History: The BEF and the Fall of France

The British Expeditionary Force (BEF) was a small and confident professional force. Its leaders prepared for a war that was expected to pretty much follow the pattern of World War I with troops battling over relatively static lines of defence. The BEF would bolster the much larger and highly regarded French army – the most potent fighting arm in all of Europe – shielded from attack by the defences of the Maginot line.

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Map courtesy of Osprey Publishing

 

The reality of the situation was worse than the allies feared. Blitzkrieg was a new form of warfare, and one for which they had neither training nor effective counter-measures. On 10 May 1940 the German Army began its expected attack on France, sweeping through the Low Countries, just as it had in 1914. Holland and Belgium quickly capitulated.

As the Panzers rolled on, so the French Army and the British Expeditionary Forces (BEF) moved to block their advance. There was fierce fighting along the Maginot Line (France’s border defence of hardened bunkers and artillery positions – incomplete at the time). But it was in the Ardennes, hilly and heavily forested, where the tanks unexpectedly broke through. Under Erwin Rommel, the German 19th Corps defeated the French army at Sedan and outflanked the French and BEF forces defending the Belgian border. As Rommel’s tanks swept northwards, threatening to encircle the defenders, the BEF and French were forced to withdraw. This withdrawal turned into full-scale retreat as the Panzer columns thrust deep across France, sweeping aside all resistance.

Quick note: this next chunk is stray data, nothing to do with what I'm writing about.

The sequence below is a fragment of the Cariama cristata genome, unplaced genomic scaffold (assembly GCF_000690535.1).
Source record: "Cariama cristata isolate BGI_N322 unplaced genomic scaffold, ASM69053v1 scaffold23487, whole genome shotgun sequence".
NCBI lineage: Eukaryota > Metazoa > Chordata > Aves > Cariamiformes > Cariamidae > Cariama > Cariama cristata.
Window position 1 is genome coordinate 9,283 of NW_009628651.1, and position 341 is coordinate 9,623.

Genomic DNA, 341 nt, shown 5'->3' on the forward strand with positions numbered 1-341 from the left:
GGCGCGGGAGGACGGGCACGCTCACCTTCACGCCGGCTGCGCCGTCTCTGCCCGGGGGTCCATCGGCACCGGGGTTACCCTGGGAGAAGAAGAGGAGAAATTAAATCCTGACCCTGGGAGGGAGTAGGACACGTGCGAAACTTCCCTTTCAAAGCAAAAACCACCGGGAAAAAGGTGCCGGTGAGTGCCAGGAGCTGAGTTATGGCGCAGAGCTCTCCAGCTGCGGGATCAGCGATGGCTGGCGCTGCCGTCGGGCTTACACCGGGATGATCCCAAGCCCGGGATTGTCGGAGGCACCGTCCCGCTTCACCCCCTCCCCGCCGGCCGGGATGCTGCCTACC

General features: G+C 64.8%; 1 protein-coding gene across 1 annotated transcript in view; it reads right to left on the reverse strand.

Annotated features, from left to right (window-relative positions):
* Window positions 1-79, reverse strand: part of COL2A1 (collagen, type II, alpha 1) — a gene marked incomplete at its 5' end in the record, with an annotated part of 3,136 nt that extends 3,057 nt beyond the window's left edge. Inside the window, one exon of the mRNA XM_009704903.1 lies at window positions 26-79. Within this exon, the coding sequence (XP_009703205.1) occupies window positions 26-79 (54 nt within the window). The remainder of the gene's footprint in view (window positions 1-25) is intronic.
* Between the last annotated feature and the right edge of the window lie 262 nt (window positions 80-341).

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Time and again, carefully prepared defensive positions were penetrated and strongpoints bypassed. German units ranged across northern France without check, and even as one probe was stopped, another flowed past to cut off supplies and communications. As casualties mounted and the urgency of the retreat increased, ad hoc units were thrown together to try to stem the tide.

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The British counter-attacked at Arras, but were still forced back towards the coast. Only a rapid redeployment of several divisions and the gallant rearguard action of the French army allowed large numbers of the BEF to escape through Dunkirk. Even the evacuation was fraught with danger. Almost a third of the BEF killed in France died when the ship Lancastria was sunk by German Ju88 bombers as she waited for a destroyer escort.

France signed an armistice on 19 June 1940. Blitzkrieg had swept aside the two most powerful armies in Europe in just six weeks.